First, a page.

Friday, April 23, 2021

Tuli Block farmers say border closure policy not helpful

Farmers in the Tuli Block area have queried  that the decision by Government to close and open borders for imports from neighbouring South Africa and other foreign countries, based on the availability of horticulture produce  locally, does not benefit them.

They argued that the timing of the closures do not seem to be considerate of the actual situation as it obtained on the ground.

Johannes Schoeman, Managing Director of  AR5 Pty Ltd, a company engaged in horticulture production in Tuli Block since 1997, said that the notion of citizen empowerment cannot be attained for as long as the present arrangement opening and closing  borders does not  take cognizance of specific circumstances of the local farmers and their market pattern.

“The reality of the situation is that out of the ┬¥ of total local horticulture produce, only 50 percent is sellable due to challenges related to the border closure. As far as things stand, there is no connection between the timing of the closures and the cropping plan, nor do we see any deliberate effort at motivating the local producers to maintain their high in production,” posited Schoeman.

Schoeman pointed out that to show the lack of consistency in the monitoring of movement of goods at the border, there is nothing in place to ensure that when the particular border gates are open, the products brought in do not pass to those entry points which would be closed.

Moreover, those farmers who choose to stockpile at the time when the borders are temporarily open find unrestricted latitude to contest and beat local producers with their foreign obtained goods at very low prices, ultimately de-motivating citizen producers who incidentally have to repay loans with the Citizen Entrepreneurial Development Agency (CEDA).

To make matters worse, Schoeman lamented that he cannot export his oranges to nearest border areas in South Africa for the simple reason that he was required to produce a phyto-sanitary certificate, while his counterparts from that country are not affected by the phyto-sanitary conditions.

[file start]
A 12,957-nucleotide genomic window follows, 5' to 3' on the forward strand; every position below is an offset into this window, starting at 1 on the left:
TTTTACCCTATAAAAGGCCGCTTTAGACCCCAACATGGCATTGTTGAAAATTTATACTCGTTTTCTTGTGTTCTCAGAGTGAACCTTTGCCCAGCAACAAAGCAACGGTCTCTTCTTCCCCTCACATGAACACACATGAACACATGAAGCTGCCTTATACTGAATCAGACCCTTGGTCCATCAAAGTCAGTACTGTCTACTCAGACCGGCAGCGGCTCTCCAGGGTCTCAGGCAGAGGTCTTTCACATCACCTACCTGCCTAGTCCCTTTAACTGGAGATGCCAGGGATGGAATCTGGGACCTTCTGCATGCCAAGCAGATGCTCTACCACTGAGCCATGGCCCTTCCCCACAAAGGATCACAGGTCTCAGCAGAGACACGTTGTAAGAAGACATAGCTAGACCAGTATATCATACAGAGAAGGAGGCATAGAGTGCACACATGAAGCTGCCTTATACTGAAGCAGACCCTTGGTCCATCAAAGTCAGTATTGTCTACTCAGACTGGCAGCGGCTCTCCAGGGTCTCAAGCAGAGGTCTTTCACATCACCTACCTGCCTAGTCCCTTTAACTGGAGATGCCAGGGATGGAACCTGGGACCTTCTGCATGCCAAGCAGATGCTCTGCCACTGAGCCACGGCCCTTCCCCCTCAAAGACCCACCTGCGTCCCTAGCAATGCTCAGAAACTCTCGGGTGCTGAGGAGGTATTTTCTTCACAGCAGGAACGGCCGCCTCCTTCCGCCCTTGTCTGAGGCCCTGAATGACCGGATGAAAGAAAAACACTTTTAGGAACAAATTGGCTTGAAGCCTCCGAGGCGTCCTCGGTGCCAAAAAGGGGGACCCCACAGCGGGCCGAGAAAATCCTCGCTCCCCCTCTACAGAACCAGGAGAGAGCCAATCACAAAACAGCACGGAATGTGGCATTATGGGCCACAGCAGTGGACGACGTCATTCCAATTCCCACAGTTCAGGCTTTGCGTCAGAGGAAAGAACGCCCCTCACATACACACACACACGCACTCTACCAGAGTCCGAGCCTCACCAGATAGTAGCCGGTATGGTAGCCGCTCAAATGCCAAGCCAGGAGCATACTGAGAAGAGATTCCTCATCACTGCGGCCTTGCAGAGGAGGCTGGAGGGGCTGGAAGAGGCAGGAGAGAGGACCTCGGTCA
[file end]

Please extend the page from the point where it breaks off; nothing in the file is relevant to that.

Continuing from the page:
This has led to criticism of Government’s conception of citizen empowerment as falling far short of the ideals espoused by Government.
To highlight the seriousness of the problem, another farmer, Gaotlhobogwe Radikwata, who was financed under the Young Farmers Fund expressed fear that although she only just started harvesting the first produce in February this year, the reality of the adversity of “uncalculated” closures of the border has begun to threaten her.

Notwithstanding all these queries, there is also the ongoing preparation for regional integration and free movement of goods throughout the countries of the region, under the auspices of the Economic Partnerships Agreements (EPAs).

Against that background, it has been argued that the pumping out of funds in the name of citizen empowerment without lifting up locals to the competitive edge by promulgating laws that protect local farmers, including Young farmers, yet on the one hand considering EPAs makes the whole idea of citizen empowerment a futile exercise.

“Fortunately, there wasn’t much to lose, as we only just ┬ástarted when the border opened and nobody had asked to determine whether ┬áour produce would be sufficient┬á to warrant letting in foreign goods of the same type we had in our store,” said Radikwata.

In response, Kenneth Makubate, Support Manager, Agri-Business at CEDA has said, “CEDA aims to support more agriculture projects throughout the country with a view to ultimately creating a strong case for Government closing borders.”

Meanwhile, it remains to be seen what the authorities plan to do to ensure there is reasonable correspondence between the level of production and the amount of money given out in loans by the financial institutions, as well as the sustainability of the agriculture sector as an alternate source of revenue for the country.


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